However, my favorite stories were true ones told to me by my mom. Most people would think she lived an ordinary life, but I found her stories fascinating. Whether it was an event from her childhood or something that occurred later in her life, I enjoyed listening to them time and again.

When I was ten years old, I knew I wanted to become a writer. A lot of insecurity and self-doubt kept me from fulfilling my dream until a few years ago. In the years between, I continued to read—especially books in the suspense or mystery genre. I’m not much of a TV person, but I enjoyed shows such as Unsolved Mysteries.

I became a people watcher and listened to their stories. My new novella, The Stranger, is loosely based on a true story I once heard. I’m unable to give you any details of the real event—doing so would reveal the stranger’s real identity. However, I’ll share an overview of the book.

The Stranger CollageJulie Williams is happily married to a retired army officer and has two grown children. She is also the owner of Uncommon Grounds, a coffee shop set in the fictitious town of Morgantown.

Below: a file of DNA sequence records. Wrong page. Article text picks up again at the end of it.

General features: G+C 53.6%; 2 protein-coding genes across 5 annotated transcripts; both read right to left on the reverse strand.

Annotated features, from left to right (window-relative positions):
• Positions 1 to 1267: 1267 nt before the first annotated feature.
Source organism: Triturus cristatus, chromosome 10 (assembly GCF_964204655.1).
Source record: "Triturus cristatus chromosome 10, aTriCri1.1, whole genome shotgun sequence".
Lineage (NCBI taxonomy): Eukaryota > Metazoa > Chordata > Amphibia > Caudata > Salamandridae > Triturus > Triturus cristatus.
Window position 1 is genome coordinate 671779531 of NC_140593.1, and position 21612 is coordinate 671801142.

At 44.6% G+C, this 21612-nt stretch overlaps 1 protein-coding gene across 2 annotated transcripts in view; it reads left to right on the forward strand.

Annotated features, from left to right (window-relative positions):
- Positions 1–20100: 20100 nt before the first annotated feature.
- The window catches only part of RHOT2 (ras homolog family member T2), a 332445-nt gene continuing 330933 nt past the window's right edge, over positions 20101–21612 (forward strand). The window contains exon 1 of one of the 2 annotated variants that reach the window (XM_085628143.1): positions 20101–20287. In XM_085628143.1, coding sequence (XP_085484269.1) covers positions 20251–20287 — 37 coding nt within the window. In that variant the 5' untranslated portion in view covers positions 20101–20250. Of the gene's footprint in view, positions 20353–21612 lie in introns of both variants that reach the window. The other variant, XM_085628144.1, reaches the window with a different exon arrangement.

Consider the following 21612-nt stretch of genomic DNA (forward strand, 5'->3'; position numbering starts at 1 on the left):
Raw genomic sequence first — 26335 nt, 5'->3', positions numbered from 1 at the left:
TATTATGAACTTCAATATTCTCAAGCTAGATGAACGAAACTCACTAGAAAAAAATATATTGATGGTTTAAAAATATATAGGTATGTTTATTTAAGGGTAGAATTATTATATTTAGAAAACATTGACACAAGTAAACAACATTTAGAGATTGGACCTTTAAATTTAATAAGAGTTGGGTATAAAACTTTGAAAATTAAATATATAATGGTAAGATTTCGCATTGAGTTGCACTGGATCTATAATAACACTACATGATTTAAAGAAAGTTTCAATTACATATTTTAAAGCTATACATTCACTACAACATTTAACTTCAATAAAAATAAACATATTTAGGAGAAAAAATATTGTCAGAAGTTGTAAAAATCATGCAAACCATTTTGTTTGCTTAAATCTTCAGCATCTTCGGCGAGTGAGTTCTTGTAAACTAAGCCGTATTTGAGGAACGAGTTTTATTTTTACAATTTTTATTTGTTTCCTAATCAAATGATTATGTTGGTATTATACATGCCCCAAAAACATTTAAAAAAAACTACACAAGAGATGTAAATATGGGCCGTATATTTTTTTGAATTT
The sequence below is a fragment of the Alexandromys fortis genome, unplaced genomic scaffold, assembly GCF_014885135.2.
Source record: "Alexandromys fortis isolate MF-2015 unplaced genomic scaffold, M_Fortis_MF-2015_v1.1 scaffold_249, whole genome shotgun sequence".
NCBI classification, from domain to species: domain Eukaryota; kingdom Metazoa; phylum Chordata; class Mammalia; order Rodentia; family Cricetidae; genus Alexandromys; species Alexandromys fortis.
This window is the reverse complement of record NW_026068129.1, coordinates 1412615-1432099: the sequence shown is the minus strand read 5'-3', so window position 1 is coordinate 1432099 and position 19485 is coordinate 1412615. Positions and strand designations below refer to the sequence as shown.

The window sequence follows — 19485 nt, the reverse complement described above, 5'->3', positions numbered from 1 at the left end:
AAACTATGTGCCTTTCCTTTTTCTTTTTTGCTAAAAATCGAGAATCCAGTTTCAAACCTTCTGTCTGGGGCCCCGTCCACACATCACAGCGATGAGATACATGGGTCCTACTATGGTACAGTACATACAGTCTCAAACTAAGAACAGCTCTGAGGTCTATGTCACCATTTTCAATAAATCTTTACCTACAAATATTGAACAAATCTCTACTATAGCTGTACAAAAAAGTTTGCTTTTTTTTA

The story begins at her mother’s funeral. Margie Smith was a self-centered and domineering woman who raised Julie as a single parent. Shortly after the funeral, Julie enlists the help of a local genealogist to assist her in searching for information on her father.

We soon learn that Margie’s life was filled with lies and deceit. Then, a mysterious stranger arrives in town. He begins to watch Julie, question other people about her, and hang around the coffee shop. Who is this stranger? What is his connection to Julie?

Morgantown is based on two small towns not far from where I live. From the original concept of the story, I imagined Julie owning a coffee shop. I envisioned the stranger arriving by train and staying in a nearby old-fashioned hotel. I looked around me not only for the story idea, but for the setting also.